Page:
18. The Committee encourages the State party to pursue its plan to set up a comprehensive data collection system, and to analyse the data collected as a basis for assessing progress and for designing of policies and programmes to implement the Convention. The data should be disaggregated by age, sex, geographic location and socio-economic background to facilitate analysis on the situation of all children.
Dissemination and awareness-raising
19. The Committee welcomes the State party’s initial efforts to disseminate the Convention among the general public. However, it remains concerned that knowledge of the Convention, especially among professionals working with and for children, and children themselves is inadequate.
20. The Committee recommends that the State party strengthen its efforts to systematically disseminate and promote the Convention among the public at large and in particular among professionals working with and for children, and among children themselves.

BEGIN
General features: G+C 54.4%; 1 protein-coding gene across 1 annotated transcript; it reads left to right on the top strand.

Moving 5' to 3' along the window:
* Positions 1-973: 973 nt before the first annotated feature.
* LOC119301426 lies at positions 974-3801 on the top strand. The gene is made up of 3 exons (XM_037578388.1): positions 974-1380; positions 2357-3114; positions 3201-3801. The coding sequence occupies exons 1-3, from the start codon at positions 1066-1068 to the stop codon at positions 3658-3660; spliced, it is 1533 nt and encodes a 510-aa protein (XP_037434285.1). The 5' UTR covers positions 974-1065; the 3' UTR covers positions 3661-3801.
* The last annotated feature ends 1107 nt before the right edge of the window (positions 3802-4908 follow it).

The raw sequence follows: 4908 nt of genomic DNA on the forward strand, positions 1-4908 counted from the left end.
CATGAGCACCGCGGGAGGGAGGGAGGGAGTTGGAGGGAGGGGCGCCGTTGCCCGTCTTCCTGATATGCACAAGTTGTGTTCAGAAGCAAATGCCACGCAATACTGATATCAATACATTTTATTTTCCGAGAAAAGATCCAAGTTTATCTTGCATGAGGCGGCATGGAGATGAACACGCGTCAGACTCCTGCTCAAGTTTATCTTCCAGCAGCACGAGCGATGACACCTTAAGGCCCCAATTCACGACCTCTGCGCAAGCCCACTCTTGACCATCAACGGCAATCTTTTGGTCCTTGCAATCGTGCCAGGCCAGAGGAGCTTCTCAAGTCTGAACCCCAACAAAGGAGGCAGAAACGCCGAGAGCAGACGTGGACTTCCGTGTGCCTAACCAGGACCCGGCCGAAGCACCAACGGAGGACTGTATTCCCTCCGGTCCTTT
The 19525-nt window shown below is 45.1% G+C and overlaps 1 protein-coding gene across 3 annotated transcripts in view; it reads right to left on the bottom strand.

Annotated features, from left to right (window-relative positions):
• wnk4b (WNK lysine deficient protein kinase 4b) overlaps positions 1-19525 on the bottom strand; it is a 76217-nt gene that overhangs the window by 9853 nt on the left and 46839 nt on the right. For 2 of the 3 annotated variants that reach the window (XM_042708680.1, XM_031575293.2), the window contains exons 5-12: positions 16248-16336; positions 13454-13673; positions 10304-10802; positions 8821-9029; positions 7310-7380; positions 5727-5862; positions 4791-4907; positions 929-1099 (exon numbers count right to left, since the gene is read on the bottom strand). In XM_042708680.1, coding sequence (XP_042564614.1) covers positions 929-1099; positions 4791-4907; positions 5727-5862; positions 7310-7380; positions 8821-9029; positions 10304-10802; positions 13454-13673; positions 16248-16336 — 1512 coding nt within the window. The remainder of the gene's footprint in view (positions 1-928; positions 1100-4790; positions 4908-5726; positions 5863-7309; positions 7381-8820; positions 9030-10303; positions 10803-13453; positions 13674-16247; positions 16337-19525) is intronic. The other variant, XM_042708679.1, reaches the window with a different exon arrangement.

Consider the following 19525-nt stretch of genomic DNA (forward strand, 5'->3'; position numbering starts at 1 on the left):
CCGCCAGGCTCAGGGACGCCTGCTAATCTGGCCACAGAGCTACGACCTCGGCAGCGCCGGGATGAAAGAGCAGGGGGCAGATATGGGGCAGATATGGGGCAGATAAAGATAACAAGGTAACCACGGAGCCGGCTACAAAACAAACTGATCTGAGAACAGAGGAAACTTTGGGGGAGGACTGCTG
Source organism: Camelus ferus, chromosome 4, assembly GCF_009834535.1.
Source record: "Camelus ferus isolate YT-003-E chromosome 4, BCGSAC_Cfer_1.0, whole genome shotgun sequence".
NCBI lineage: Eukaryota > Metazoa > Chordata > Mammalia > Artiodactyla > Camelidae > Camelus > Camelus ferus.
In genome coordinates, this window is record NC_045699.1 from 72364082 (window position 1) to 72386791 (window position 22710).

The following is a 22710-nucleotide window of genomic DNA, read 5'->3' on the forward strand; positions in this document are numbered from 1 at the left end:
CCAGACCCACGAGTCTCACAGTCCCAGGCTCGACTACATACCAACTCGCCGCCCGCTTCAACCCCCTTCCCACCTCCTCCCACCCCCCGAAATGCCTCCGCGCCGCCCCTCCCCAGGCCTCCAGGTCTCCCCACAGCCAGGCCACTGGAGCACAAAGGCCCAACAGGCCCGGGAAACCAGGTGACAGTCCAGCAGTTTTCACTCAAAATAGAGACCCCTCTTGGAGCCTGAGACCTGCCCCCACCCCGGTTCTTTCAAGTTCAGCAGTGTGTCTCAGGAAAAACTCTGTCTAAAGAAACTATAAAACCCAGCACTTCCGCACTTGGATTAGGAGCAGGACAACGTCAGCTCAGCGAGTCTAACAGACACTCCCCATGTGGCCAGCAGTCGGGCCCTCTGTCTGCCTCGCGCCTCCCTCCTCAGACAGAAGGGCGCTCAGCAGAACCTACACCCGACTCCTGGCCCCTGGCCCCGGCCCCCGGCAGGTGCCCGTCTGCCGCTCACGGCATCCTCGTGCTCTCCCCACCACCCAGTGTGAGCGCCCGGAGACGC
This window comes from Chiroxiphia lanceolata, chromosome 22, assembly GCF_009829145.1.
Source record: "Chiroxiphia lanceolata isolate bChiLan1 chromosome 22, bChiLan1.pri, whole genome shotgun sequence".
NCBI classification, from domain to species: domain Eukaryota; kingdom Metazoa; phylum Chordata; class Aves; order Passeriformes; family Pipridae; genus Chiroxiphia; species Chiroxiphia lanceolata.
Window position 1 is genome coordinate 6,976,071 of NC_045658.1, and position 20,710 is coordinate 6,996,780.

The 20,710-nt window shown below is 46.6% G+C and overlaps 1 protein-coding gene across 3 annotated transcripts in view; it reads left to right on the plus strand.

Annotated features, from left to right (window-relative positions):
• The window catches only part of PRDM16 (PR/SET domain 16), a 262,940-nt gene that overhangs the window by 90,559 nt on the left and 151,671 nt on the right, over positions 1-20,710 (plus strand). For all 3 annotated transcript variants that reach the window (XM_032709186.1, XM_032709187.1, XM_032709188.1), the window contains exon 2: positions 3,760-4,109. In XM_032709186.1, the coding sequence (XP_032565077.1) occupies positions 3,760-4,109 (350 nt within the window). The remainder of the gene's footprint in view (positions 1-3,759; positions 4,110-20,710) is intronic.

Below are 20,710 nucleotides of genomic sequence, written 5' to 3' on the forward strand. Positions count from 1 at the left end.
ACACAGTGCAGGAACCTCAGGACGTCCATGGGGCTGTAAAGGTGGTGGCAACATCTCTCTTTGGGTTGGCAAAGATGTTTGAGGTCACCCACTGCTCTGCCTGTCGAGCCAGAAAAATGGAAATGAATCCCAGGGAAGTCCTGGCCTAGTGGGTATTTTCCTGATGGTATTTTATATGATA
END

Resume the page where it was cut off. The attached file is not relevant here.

21. The Committee is concerned that little training on the Convention has been offered to professional groups working for and with children, in particular in the Outer Islands. The Committee, while appreciative of the extensive involvement of civil society actors, is concerned that the State party delegates many of its training obligations under the Convention to the civil society, including non-governmental organizations (NGOs), who may lack the necessary capacities or financial resources to carry out these training.
22. The Committee recommends that the State party intensify its efforts to ensure that all professional groups working for and with children be adequately and systematically trained on children’s rights, in particular law enforcement officials, teachers, health workers, and social workers. The Committee encourages the State party to make use of communication technologies to ensure that such training is offered also to professionals from the Outer Islands. The Committee recommends that the State party continue to cooperate with civil society organizations and children themselves and encourages the State party in this regard to seek technical assistance from, inter alia, the Office of the United Nations High Commissioner for Human Rights (OHCHR) and UNICEF.